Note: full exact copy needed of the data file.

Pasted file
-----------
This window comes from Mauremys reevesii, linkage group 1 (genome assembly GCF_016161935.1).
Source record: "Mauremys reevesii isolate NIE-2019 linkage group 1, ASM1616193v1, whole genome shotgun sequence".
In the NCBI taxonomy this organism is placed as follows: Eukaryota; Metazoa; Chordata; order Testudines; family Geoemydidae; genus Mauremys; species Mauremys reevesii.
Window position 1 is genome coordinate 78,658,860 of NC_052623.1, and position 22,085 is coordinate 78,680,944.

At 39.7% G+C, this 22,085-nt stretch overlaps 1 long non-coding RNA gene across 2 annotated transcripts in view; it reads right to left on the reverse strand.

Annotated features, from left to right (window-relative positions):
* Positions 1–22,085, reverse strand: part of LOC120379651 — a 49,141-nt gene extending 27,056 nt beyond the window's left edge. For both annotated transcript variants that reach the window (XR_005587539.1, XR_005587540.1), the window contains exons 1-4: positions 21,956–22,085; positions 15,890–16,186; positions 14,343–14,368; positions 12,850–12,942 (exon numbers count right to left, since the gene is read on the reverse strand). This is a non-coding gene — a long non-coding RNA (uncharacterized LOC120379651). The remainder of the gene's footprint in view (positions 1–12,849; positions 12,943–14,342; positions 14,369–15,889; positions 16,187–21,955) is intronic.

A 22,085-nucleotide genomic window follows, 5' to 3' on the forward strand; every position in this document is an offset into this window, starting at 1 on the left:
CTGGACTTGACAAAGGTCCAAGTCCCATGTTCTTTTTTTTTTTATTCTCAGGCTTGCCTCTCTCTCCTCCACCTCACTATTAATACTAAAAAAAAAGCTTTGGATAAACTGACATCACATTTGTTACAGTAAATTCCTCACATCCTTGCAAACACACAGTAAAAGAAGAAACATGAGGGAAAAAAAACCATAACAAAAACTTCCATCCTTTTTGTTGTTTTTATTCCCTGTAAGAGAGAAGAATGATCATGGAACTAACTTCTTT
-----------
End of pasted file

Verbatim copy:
This window comes from Mauremys reevesii, linkage group 1 (genome assembly GCF_016161935.1).
Source record: "Mauremys reevesii isolate NIE-2019 linkage group 1, ASM1616193v1, whole genome shotgun sequence".
In the NCBI taxonomy this organism is placed as follows: Eukaryota; Metazoa; Chordata; order Testudines; family Geoemydidae; genus Mauremys; species Mauremys reevesii.
Window position 1 is genome coordinate 78,658,860 of NC_052623.1, and position 22,085 is coordinate 78,680,944.

At 39.7% G+C, this 22,085-nt stretch overlaps 1 long non-coding RNA gene across 2 annotated transcripts in view; it reads right to left on the reverse strand.

Annotated features, from left to right (window-relative positions):
* Positions 1–22,085, reverse strand: part of LOC120379651 — a 49,141-nt gene extending 27,056 nt beyond the window's left edge. For both annotated transcript variants that reach the window (XR_005587539.1, XR_005587540.1), the window contains exons 1-4: positions 21,956–22,085; positions 15,890–16,186; positions 14,343–14,368; positions 12,850–12,942 (exon numbers count right to left, since the gene is read on the reverse strand). This is a non-coding gene — a long non-coding RNA (uncharacterized LOC120379651). The remainder of the gene's footprint in view (positions 1–12,849; positions 12,943–14,342; positions 14,369–15,889; positions 16,187–21,955) is intronic.

A 22,085-nucleotide genomic window follows, 5' to 3' on the forward strand; every position in this document is an offset into this window, starting at 1 on the left:
CTGGACTTGACAAAGGTCCAAGTCCCATGTTCTTTTTTTTTTTATTCTCAGGCTTGCCTCTCTCTCCTCCACCTCACTATTAATACTAAAAAAAAAGCTTTGGATAAACTGACATCACATTTGTTACAGTAAATTCCTCACATCCTTGCAAACACACAGTAAAAGAAGAAACATGAGGGAAAAAAAACCATAACAAAAACTTCCATCCTTTTTGTTGTTTTTATTCCCTGTAAGAGAGAAGAATGATCATGGAACTAACTTCTTT